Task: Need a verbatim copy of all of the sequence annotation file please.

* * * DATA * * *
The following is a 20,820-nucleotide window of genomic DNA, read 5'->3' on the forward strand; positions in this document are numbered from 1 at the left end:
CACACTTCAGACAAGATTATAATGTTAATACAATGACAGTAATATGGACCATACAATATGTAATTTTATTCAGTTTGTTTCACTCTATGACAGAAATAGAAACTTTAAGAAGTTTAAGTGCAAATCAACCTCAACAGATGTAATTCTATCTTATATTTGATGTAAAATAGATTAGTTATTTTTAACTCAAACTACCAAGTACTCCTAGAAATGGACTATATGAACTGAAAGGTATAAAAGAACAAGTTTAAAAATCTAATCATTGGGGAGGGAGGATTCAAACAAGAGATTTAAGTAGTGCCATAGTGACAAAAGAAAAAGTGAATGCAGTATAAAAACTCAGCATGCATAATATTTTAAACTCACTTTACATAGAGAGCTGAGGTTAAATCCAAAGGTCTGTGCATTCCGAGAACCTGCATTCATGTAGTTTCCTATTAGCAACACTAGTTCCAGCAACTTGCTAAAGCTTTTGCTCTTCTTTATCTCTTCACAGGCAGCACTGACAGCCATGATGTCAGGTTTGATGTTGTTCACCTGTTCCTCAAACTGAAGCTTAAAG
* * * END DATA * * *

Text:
The following is a 20,820-nucleotide window of genomic DNA, read 5'->3' on the forward strand; positions in this document are numbered from 1 at the left end:
CACACTTCAGACAAGATTATAATGTTAATACAATGACAGTAATATGGACCATACAATATGTAATTTTATTCAGTTTGTTTCACTCTATGACAGAAATAGAAACTTTAAGAAGTTTAAGTGCAAATCAACCTCAACAGATGTAATTCTATCTTATATTTGATGTAAAATAGATTAGTTATTTTTAACTCAAACTACCAAGTACTCCTAGAAATGGACTATATGAACTGAAAGGTATAAAAGAACAAGTTTAAAAATCTAATCATTGGGGAGGGAGGATTCAAACAAGAGATTTAAGTAGTGCCATAGTGACAAAAGAAAAAGTGAATGCAGTATAAAAACTCAGCATGCATAATATTTTAAACTCACTTTACATAGAGAGCTGAGGTTAAATCCAAAGGTCTGTGCATTCCGAGAACCTGCATTCATGTAGTTTCCTATTAGCAACACTAGTTCCAGCAACTTGCTAAAGCTTTTGCTCTTCTTTATCTCTTCACAGGCAGCACTGACAGCCATGATGTCAGGTTTGATGTTGTTCACCTGTTCCTCAAACTGAAGCTTAAAG